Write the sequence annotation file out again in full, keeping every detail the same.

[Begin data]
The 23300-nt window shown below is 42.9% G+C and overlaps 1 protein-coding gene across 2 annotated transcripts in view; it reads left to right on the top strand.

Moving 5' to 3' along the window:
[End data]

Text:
The 23300-nt window shown below is 42.9% G+C and overlaps 1 protein-coding gene across 2 annotated transcripts in view; it reads left to right on the top strand.

Moving 5' to 3' along the window: